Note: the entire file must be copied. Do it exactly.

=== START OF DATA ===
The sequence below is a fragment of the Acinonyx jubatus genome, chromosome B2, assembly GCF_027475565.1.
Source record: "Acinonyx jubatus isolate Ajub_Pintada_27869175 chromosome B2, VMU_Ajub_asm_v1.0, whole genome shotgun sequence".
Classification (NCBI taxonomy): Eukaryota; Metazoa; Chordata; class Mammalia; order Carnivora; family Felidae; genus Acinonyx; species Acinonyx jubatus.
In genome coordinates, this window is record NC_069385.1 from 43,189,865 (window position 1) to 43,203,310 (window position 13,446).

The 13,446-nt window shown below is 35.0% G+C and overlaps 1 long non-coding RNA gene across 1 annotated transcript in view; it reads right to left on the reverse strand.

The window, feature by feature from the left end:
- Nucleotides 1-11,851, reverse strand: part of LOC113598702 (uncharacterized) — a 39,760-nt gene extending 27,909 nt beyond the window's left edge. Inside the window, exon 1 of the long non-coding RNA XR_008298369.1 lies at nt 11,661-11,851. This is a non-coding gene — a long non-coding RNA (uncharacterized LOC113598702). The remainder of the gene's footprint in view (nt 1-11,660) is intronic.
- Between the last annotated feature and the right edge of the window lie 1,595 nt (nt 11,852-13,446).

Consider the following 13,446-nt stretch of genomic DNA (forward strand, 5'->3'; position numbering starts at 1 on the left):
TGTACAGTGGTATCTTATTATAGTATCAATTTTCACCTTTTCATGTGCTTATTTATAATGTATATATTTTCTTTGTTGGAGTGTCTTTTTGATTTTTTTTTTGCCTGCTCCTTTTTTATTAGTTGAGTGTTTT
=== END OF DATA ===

The sequence below is a fragment of the Acinonyx jubatus genome, chromosome B2, assembly GCF_027475565.1.
Source record: "Acinonyx jubatus isolate Ajub_Pintada_27869175 chromosome B2, VMU_Ajub_asm_v1.0, whole genome shotgun sequence".
Classification (NCBI taxonomy): Eukaryota; Metazoa; Chordata; class Mammalia; order Carnivora; family Felidae; genus Acinonyx; species Acinonyx jubatus.
In genome coordinates, this window is record NC_069385.1 from 43,189,865 (window position 1) to 43,203,310 (window position 13,446).

The 13,446-nt window shown below is 35.0% G+C and overlaps 1 long non-coding RNA gene across 1 annotated transcript in view; it reads right to left on the reverse strand.

The window, feature by feature from the left end:
- Nucleotides 1-11,851, reverse strand: part of LOC113598702 (uncharacterized) — a 39,760-nt gene extending 27,909 nt beyond the window's left edge. Inside the window, exon 1 of the long non-coding RNA XR_008298369.1 lies at nt 11,661-11,851. This is a non-coding gene — a long non-coding RNA (uncharacterized LOC113598702). The remainder of the gene's footprint in view (nt 1-11,660) is intronic.
- Between the last annotated feature and the right edge of the window lie 1,595 nt (nt 11,852-13,446).

Consider the following 13,446-nt stretch of genomic DNA (forward strand, 5'->3'; position numbering starts at 1 on the left):
TGTACAGTGGTATCTTATTATAGTATCAATTTTCACCTTTTCATGTGCTTATTTATAATGTATATATTTTCTTTGTTGGAGTGTCTTTTTGATTTTTTTTTTGCCTGCTCCTTTTTTATTAGTTGAGTGTTTT